Tyler Hubby has edited over 30 documentary films. Most notable among them are The Devil and Daniel Johnston, a picaresque biography of mentally ill artist/musician Daniel Johnston; Double Take , Belgian artist Johan Grimonprez’s metaphysical essay on the cold war, the rise of television and the murder of Alfred Hitchcock by his own double; the HBO documentary A Small Act; and Participant Media's The Great Invisible, which won the Grand Jury Prize at SXSW 2014. He also edited and co-produced Lost Angels about the denizens of Los Angeles’ Skid Row and the new punk rock documentary Bad Brains: A Band in DC. He served as an additional editor on the Oscar

nominated The Garden and HBO’s Roman Polanski: Wanted and Desired . Hubby’s acclaimed 2016 directing debut “Tony Conrad: Completely In the Present” was an official selection of the Rotterdam Internation Film Festival.



Director of Photography

Jeremy Royce graduated with an MFA from USC’s School of Cinematic Arts in 2013. His work has screened at festivals across the country, has been nominated for a student academy award and Emmy and has earned him multiple awards for directing and cinematography. Jeremy’s debut feature film 20 Years of Madness premiered at the 20015 Slamdance Film Festival in Park City, Utah where it won the Jury Honorable Mention. Jeremy currently works as an LA-based freelance director/cinematographer and teaches part time at USC’s School of Cinematic Arts.



Director of Photography

One of the 2014 “Generation Next” cinematographers in ICG magazine, Sandra Valde-Hansen holds an MFA from the American Film Institute. Besides lensing political and socially conscious documentaries for Al Jazeera America (Daisy and Max), PBS (Tales of Masked Men) and MTV (House of Style), Filipina-American Valde-Hansen has over fifteen independent feature credits, including F*cking People directed by Theresa Bennett and Shotgun directed by Hannah Marks and Joey Power. Valde-Hansen lensed indie darling director Gregg Araki’s last two features Kaboom, which was an official selection at Cannes and Sundance and White Bird in a Blizzard, starring Shailene Woodley and Eva Green that also premiered at Sundance. Valde-Hansen worked her way up through the camera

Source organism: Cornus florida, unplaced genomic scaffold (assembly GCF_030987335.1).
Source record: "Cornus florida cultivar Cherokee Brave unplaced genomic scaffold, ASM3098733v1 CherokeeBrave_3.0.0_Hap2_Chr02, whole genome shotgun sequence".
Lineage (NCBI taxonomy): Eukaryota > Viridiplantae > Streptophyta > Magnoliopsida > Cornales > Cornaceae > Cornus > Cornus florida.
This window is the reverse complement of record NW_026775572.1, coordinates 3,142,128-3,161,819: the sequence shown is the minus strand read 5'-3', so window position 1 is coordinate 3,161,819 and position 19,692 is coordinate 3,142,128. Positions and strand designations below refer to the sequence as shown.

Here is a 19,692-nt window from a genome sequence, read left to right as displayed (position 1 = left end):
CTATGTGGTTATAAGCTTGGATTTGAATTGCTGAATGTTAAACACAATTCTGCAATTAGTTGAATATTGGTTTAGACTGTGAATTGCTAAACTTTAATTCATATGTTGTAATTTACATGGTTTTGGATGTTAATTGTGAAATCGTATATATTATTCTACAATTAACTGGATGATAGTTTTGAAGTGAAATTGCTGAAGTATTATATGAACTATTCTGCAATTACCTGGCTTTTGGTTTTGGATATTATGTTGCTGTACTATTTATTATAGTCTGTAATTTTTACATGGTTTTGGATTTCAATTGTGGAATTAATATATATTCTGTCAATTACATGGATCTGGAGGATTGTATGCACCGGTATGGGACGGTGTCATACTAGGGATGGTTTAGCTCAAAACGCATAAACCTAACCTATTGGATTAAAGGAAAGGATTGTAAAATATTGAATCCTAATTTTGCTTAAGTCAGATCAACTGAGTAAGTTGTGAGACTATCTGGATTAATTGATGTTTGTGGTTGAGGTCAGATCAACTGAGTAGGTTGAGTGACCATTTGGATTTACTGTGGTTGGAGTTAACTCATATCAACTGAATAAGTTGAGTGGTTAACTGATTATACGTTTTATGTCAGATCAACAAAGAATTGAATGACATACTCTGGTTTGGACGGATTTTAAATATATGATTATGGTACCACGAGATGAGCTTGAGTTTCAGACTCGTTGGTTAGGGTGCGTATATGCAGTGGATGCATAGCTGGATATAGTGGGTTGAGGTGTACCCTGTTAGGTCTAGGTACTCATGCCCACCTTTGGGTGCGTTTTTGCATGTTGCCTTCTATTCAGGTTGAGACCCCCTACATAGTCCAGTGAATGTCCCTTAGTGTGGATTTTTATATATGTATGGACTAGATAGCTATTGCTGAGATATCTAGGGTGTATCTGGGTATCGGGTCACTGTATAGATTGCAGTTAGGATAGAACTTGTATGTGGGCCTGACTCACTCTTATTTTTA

department and was mentored by luminaries such as Stephen Lighthill ASC and Nancy Schreiber ASC.When she is not shooting, she teaches in the cinematography department at AFI.




Mariska Leyssius began her creative career as a photographer, musician and pioneering zine publisher (Contagion) in the LA punk and industrial scene. She was involved in the original Desolation Center desert shows and was a co-founder of Amok Books. While working at Island Records, she had the honor of picking Malcolm McLaren up at the airport and chauffeuring Marianne Faithfull around Hollywood. Mariska was at ground zero of music video production and has worked with directors like Julien Temple (Neil Young, Tom Petty) and Kevin Kerslake (Nirvana). She can still be found at low-profile desert parties dancing as the sun comes up.



Archival Producer

Lisa Janssen is an archival producer and researcher living in Los Angeles CA. Her most recent work includes Hal, a 2018 official Sundance selection documentary on director Hal Ashby, Tony Conrad: Completely in the Present, and the award winning web series We've Been Around. 



Sound Editor

Monkeyland Audio is well known for the quality of its mixes and post-sound services, but an equally compelling reason that keeps clients returning is the smooth and friendly experience during the entire process. Not only are our staff experts in their fields and have a passion for their craft and art, they operate in a smooth and relaxed environment which nurtures the creativity and collaboration that ultimately translates to superior results. Our technical staff keep the facility on the cutting edge of technology, utilizing the latest gear and software to keep the facility at the forefront of mix stages on par with the major studios. Lastly, the experienced management team ensures a superior, smooth, and personal client experience from beginning to end. Centered around a comfortable, well-stocked kitchen and lounge, Monkeyland’s editorial and mix stages create a comfortable environment for both staff and clients to bring out the best for everyone and every project.


Current Team